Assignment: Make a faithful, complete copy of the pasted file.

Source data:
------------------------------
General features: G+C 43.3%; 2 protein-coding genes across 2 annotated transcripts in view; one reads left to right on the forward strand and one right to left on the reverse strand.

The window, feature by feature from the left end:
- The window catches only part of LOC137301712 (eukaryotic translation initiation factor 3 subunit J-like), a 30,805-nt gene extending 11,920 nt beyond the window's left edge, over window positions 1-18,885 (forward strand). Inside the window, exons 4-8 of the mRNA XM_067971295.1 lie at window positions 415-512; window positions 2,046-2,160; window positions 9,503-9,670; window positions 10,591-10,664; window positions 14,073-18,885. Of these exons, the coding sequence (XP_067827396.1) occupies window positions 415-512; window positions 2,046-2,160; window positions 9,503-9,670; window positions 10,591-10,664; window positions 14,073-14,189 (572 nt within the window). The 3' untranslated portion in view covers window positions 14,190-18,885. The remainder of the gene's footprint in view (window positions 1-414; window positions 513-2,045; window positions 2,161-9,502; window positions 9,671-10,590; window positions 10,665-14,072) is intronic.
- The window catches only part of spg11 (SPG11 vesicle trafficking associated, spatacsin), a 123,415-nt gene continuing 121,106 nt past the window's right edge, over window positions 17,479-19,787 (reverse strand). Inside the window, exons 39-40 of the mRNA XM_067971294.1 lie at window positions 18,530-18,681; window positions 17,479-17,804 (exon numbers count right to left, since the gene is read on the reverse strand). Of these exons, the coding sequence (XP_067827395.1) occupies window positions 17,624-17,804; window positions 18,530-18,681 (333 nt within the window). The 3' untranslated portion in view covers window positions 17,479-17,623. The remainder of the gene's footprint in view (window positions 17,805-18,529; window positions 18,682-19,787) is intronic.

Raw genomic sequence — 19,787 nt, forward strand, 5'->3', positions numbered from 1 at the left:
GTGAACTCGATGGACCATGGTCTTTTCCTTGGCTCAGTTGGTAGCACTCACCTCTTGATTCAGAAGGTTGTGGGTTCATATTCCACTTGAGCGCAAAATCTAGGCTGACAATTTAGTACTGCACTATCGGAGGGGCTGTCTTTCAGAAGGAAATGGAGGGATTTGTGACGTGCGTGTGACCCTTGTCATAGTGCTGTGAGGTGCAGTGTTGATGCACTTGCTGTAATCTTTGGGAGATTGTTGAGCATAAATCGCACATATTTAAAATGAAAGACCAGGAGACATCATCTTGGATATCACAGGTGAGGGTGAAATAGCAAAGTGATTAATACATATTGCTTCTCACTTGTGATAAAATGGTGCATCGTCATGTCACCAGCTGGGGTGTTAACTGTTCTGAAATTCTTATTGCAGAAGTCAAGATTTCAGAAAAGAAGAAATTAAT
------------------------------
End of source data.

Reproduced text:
General features: G+C 43.3%; 2 protein-coding genes across 2 annotated transcripts in view; one reads left to right on the forward strand and one right to left on the reverse strand.

The window, feature by feature from the left end:
- The window catches only part of LOC137301712 (eukaryotic translation initiation factor 3 subunit J-like), a 30,805-nt gene extending 11,920 nt beyond the window's left edge, over window positions 1-18,885 (forward strand). Inside the window, exons 4-8 of the mRNA XM_067971295.1 lie at window positions 415-512; window positions 2,046-2,160; window positions 9,503-9,670; window positions 10,591-10,664; window positions 14,073-18,885. Of these exons, the coding sequence (XP_067827396.1) occupies window positions 415-512; window positions 2,046-2,160; window positions 9,503-9,670; window positions 10,591-10,664; window positions 14,073-14,189 (572 nt within the window). The 3' untranslated portion in view covers window positions 14,190-18,885. The remainder of the gene's footprint in view (window positions 1-414; window positions 513-2,045; window positions 2,161-9,502; window positions 9,671-10,590; window positions 10,665-14,072) is intronic.
- The window catches only part of spg11 (SPG11 vesicle trafficking associated, spatacsin), a 123,415-nt gene continuing 121,106 nt past the window's right edge, over window positions 17,479-19,787 (reverse strand). Inside the window, exons 39-40 of the mRNA XM_067971294.1 lie at window positions 18,530-18,681; window positions 17,479-17,804 (exon numbers count right to left, since the gene is read on the reverse strand). Of these exons, the coding sequence (XP_067827395.1) occupies window positions 17,624-17,804; window positions 18,530-18,681 (333 nt within the window). The 3' untranslated portion in view covers window positions 17,479-17,623. The remainder of the gene's footprint in view (window positions 17,805-18,529; window positions 18,682-19,787) is intronic.

Raw genomic sequence — 19,787 nt, forward strand, 5'->3', positions numbered from 1 at the left:
GTGAACTCGATGGACCATGGTCTTTTCCTTGGCTCAGTTGGTAGCACTCACCTCTTGATTCAGAAGGTTGTGGGTTCATATTCCACTTGAGCGCAAAATCTAGGCTGACAATTTAGTACTGCACTATCGGAGGGGCTGTCTTTCAGAAGGAAATGGAGGGATTTGTGACGTGCGTGTGACCCTTGTCATAGTGCTGTGAGGTGCAGTGTTGATGCACTTGCTGTAATCTTTGGGAGATTGTTGAGCATAAATCGCACATATTTAAAATGAAAGACCAGGAGACATCATCTTGGATATCACAGGTGAGGGTGAAATAGCAAAGTGATTAATACATATTGCTTCTCACTTGTGATAAAATGGTGCATCGTCATGTCACCAGCTGGGGTGTTAACTGTTCTGAAATTCTTATTGCAGAAGTCAAGATTTCAGAAAAGAAGAAATTAAT